Ladies in the Laboratory: A Brief History of U.S. Women in Science
Why has science historically been so dominated by men? And why is this still true for many STEM fields today? This talk includes a fast-paced dive into the history of women in science in the United States. We will start with colonial America and move through to the present day as we discuss notable women in science, why some sciences are more “masculine” or “feminine” than others, how gender has shaped the boundary between scientists and non-scientists, and what the heck home economics has to do with any of it. Hosted by Science on Tap Philadelphia.
Bridging Physics and the Household: Madalyn Avery’s Career at K-State, 2019 Ernest Fox Nichols Distinguished Alumni Lecture in Physics at Kansas State University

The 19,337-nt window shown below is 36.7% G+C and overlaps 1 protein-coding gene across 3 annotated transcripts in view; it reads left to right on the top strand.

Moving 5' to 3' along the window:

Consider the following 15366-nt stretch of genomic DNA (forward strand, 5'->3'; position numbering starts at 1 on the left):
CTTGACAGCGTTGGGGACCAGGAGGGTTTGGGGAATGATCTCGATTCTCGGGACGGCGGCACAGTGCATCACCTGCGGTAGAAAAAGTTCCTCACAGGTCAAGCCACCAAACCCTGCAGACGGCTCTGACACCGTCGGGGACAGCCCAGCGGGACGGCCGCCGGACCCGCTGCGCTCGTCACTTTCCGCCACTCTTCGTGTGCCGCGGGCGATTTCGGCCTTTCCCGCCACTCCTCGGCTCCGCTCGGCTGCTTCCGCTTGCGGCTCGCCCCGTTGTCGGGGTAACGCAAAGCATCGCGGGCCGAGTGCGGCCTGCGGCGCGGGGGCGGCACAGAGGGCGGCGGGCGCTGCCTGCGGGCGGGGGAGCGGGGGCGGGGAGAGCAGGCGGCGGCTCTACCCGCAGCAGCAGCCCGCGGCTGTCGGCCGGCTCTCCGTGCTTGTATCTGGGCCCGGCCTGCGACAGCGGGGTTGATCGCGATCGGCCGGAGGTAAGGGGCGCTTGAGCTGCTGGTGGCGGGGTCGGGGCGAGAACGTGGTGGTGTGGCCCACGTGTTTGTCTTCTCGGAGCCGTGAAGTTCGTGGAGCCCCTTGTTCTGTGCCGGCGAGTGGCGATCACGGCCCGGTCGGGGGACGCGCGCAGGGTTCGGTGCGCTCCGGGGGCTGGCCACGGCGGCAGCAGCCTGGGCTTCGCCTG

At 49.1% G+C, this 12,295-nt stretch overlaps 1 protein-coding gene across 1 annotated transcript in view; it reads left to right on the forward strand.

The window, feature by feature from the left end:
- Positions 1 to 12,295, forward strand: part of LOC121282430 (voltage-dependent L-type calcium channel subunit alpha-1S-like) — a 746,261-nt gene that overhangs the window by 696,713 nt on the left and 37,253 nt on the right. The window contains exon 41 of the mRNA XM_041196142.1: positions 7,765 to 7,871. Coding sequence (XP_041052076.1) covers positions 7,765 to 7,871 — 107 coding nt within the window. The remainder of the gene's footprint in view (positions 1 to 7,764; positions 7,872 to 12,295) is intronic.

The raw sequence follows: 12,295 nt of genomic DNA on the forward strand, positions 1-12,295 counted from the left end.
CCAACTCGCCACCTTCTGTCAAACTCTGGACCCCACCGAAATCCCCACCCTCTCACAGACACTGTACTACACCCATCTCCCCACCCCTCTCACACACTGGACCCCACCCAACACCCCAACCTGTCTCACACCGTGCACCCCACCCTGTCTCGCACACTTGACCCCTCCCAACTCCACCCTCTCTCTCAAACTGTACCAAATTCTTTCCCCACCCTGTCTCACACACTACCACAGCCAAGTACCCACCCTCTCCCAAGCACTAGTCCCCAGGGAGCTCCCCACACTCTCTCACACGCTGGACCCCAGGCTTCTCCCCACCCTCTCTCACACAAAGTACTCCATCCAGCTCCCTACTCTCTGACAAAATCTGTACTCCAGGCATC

This talk concerns the largely forgotten history of Madalyn Avery and the field of household physics. Avery, a graduate of K-State and professor in the physics department for many decades, earned her BS in General Science in 1924 and her MS in Physics in 1932, when K-State was the Kansas College of Agriculture and Applied Science. Avery built her career working at the border of applied physics and home economics. Like many women of her generation who were trained in science, she found greater acceptance and respectable employment by concentrating on scientific problems traditionally associated with women. Although Avery is not well known today, she was the author of the highly influential textbook Household Physics which was used in over a hundred colleges and universities around the world. This talk will detail how Madalyn Avery taught generations of K-State students to apply their physics knowledge to problems of the household.
Hosted by the Kansas State University Department of Physics.
Selected Talks & Lectures